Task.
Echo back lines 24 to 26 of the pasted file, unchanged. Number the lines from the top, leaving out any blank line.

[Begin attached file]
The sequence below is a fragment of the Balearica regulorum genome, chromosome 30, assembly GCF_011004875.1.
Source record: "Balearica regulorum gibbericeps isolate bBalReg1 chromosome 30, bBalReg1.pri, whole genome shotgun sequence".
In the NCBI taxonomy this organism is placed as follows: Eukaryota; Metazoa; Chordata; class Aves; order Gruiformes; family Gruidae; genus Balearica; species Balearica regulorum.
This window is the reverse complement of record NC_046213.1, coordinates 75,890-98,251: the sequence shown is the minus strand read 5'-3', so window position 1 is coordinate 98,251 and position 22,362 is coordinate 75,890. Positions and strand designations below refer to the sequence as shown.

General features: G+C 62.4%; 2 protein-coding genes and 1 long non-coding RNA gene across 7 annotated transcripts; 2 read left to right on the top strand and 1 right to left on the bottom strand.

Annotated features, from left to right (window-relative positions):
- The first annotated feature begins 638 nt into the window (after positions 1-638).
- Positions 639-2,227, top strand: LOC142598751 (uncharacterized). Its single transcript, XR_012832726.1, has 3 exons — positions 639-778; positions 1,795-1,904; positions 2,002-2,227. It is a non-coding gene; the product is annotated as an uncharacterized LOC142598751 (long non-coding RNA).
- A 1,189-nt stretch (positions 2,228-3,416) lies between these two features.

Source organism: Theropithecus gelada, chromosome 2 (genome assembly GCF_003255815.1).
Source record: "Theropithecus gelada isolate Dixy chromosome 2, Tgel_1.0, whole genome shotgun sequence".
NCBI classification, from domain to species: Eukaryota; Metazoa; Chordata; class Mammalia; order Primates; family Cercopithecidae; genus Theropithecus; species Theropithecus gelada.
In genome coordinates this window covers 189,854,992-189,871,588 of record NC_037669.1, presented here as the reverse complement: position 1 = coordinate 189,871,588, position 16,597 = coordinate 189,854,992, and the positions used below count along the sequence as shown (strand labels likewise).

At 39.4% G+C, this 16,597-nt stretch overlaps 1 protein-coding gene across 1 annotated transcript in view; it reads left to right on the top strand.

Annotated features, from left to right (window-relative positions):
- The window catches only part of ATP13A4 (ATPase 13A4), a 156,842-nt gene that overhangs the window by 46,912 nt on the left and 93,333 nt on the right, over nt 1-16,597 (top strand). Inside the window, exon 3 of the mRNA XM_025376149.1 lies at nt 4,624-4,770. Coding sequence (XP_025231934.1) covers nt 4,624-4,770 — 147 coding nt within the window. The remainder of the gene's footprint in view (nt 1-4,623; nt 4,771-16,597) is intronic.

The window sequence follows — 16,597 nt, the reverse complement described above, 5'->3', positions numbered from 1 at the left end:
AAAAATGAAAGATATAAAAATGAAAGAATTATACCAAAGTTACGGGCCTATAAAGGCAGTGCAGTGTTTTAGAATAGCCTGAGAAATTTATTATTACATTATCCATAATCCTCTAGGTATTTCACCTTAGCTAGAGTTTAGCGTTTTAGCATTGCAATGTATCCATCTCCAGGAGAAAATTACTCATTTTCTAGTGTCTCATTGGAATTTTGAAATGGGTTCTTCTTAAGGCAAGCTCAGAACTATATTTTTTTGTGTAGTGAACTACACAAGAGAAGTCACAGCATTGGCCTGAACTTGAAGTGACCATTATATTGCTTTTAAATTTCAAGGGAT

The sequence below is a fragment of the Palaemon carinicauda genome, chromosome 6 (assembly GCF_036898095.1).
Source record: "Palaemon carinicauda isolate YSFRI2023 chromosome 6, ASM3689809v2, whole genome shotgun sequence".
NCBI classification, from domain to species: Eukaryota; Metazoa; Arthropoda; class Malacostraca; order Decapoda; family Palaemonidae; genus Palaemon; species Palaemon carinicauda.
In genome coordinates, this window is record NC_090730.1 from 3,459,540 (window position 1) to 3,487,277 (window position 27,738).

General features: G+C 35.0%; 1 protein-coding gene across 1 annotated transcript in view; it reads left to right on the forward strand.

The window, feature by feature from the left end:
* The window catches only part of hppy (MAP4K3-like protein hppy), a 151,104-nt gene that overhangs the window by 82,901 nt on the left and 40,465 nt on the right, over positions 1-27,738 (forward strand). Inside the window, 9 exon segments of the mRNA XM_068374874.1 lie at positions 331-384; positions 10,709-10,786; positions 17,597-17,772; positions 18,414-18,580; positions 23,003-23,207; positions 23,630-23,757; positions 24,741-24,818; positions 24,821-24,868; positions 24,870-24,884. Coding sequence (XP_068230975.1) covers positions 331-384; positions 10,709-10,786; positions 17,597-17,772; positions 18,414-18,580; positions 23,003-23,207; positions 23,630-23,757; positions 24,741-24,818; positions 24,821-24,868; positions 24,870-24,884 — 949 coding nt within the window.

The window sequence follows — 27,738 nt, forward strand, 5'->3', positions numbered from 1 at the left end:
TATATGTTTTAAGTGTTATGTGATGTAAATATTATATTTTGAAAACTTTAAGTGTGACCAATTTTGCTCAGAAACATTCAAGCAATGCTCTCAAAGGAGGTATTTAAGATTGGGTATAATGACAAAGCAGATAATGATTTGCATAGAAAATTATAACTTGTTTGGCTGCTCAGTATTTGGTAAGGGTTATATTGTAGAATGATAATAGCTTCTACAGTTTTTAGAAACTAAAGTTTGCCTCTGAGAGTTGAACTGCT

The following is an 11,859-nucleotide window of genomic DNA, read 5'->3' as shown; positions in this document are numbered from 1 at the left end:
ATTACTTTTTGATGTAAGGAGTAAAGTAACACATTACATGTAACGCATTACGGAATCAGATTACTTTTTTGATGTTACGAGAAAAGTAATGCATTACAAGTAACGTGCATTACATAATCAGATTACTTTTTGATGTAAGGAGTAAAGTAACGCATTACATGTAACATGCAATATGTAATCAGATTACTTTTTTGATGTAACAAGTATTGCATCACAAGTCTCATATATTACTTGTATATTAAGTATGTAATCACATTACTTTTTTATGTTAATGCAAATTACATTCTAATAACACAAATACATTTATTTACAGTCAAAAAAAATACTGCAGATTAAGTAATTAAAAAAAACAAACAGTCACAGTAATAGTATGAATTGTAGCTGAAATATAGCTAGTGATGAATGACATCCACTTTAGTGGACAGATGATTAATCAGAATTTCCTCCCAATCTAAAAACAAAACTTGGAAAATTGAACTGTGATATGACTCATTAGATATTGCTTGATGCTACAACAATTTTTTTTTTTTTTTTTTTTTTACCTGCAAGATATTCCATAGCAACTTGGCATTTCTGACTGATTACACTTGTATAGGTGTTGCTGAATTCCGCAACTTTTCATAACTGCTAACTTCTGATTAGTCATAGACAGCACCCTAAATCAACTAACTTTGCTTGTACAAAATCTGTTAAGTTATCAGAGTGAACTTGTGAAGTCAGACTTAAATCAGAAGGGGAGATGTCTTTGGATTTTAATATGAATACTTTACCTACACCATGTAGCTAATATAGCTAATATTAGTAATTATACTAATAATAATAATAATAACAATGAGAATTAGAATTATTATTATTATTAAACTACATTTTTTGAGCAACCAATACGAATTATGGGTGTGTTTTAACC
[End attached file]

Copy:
The window, feature by feature from the left end:
* The window catches only part of hppy (MAP4K3-like protein hppy), a 151,104-nt gene that overhangs the window by 82,901 nt on the left and 40,465 nt on the right, over positions 1-27,738 (forward strand). Inside the window, 9 exon segments of the mRNA XM_068374874.1 lie at positions 331-384; positions 10,709-10,786; positions 17,597-17,772; positions 18,414-18,580; positions 23,003-23,207; positions 23,630-23,757; positions 24,741-24,818; positions 24,821-24,868; positions 24,870-24,884. Coding sequence (XP_068230975.1) covers positions 331-384; positions 10,709-10,786; positions 17,597-17,772; positions 18,414-18,580; positions 23,003-23,207; positions 23,630-23,757; positions 24,741-24,818; positions 24,821-24,868; positions 24,870-24,884 — 949 coding nt within the window.

The window sequence follows — 27,738 nt, forward strand, 5'->3', positions numbered from 1 at the left end: